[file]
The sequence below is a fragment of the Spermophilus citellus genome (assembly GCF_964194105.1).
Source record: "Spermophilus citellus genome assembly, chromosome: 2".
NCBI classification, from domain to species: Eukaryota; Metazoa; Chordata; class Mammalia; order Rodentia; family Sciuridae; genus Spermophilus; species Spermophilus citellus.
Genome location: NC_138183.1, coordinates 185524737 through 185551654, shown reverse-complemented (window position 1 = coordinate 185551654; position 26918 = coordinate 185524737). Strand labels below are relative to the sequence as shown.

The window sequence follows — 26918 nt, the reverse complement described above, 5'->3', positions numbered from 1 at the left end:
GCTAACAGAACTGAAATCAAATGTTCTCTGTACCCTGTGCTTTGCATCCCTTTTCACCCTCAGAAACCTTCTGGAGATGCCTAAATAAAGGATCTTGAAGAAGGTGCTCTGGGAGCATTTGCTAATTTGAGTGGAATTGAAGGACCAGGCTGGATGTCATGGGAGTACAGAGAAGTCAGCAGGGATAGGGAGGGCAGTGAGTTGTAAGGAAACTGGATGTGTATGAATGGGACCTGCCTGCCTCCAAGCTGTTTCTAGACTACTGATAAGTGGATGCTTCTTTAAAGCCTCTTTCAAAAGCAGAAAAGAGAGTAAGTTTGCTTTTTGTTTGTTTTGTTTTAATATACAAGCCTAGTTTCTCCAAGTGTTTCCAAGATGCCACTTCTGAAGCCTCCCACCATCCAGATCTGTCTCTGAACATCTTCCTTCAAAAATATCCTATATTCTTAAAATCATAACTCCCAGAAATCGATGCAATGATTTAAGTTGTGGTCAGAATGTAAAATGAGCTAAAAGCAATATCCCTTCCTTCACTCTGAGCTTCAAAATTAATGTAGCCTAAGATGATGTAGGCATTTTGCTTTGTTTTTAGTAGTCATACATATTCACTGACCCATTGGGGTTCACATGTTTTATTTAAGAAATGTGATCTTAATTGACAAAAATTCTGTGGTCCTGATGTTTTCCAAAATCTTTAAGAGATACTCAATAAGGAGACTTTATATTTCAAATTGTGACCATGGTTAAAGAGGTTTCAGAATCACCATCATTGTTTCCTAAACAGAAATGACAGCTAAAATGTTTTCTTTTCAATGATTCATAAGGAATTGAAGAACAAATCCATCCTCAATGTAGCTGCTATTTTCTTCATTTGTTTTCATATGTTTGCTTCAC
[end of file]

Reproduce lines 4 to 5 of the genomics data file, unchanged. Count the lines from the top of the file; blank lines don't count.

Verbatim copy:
Genome location: NC_138183.1, coordinates 185524737 through 185551654, shown reverse-complemented (window position 1 = coordinate 185551654; position 26918 = coordinate 185524737). Strand labels below are relative to the sequence as shown.

The window sequence follows — 26918 nt, the reverse complement described above, 5'->3', positions numbered from 1 at the left end: